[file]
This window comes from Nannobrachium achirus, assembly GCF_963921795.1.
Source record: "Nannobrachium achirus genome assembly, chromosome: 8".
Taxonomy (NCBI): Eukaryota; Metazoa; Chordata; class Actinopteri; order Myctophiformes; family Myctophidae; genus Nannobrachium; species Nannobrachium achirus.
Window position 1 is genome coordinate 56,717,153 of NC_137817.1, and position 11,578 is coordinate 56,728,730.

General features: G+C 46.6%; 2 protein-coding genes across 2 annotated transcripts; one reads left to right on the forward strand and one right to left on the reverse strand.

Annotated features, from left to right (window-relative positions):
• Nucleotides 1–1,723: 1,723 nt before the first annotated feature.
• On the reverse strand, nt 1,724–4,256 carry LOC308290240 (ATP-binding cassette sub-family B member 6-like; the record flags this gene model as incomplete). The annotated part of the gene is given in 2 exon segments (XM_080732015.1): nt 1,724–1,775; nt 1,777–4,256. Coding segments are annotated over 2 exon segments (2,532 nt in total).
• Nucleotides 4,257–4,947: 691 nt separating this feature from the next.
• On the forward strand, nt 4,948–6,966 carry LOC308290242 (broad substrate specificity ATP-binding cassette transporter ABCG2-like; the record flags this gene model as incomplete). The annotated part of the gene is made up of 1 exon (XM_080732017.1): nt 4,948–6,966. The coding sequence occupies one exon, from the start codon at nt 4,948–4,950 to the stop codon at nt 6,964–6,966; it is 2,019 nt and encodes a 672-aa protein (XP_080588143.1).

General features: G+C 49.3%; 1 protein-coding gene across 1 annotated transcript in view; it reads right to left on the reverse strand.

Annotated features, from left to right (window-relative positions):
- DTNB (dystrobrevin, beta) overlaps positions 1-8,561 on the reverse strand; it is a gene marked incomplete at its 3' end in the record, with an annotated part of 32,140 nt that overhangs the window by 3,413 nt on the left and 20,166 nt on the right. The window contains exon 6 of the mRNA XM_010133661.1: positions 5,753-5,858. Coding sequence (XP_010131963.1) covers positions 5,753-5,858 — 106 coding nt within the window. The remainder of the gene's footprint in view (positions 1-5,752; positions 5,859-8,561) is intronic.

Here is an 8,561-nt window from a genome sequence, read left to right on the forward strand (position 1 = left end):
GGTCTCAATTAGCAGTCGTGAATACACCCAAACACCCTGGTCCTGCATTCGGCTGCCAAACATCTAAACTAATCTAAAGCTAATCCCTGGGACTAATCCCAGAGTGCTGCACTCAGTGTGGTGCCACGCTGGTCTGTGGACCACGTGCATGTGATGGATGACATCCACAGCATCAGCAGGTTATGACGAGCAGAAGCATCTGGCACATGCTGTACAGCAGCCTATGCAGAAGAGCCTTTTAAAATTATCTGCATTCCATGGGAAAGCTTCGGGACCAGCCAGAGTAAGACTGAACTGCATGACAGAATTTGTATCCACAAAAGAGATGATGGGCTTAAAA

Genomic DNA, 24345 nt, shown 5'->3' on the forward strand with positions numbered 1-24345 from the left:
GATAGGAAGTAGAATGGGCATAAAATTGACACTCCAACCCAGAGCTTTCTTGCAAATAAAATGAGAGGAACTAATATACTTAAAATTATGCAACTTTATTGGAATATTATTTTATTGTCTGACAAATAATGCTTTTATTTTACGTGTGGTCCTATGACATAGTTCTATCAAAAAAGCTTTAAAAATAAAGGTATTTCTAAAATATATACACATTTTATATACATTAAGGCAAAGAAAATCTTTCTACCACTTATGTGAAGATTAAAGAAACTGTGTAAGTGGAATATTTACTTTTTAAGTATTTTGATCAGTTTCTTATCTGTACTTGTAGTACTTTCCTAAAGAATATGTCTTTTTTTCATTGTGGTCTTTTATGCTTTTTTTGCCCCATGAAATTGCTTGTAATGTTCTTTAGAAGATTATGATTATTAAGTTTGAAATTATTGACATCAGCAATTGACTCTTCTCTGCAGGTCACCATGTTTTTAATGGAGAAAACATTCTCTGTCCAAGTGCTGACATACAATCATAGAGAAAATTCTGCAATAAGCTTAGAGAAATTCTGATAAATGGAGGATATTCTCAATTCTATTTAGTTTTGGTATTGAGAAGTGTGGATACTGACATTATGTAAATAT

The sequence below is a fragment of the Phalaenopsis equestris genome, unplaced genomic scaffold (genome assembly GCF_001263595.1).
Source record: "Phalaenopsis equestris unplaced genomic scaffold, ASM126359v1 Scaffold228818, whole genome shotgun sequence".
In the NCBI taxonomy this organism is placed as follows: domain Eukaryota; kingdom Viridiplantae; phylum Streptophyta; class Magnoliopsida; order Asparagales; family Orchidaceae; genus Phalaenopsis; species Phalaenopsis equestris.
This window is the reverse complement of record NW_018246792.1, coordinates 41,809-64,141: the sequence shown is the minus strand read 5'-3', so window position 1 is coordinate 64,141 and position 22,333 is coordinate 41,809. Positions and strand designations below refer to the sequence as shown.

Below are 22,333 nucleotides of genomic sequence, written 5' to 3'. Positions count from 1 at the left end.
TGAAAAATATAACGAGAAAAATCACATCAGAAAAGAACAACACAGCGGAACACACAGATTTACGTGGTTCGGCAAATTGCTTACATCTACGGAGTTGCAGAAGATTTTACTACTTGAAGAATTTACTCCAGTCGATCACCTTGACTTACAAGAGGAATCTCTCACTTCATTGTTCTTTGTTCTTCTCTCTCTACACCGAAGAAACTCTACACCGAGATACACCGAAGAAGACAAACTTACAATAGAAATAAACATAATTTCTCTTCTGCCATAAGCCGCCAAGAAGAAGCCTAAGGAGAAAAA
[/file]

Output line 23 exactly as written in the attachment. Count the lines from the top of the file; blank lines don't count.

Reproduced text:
TGAAAAATATAACGAGAAAAATCACATCAGAAAAGAACAACACAGCGGAACACACAGATTTACGTGGTTCGGCAAATTGCTTACATCTACGGAGTTGCAGAAGATTTTACTACTTGAAGAATTTACTCCAGTCGATCACCTTGACTTACAAGAGGAATCTCTCACTTCATTGTTCTTTGTTCTTCTCTCTCTACACCGAAGAAACTCTACACCGAGATACACCGAAGAAGACAAACTTACAATAGAAATAAACATAATTTCTCTTCTGCCATAAGCCGCCAAGAAGAAGCCTAAGGAGAAAAA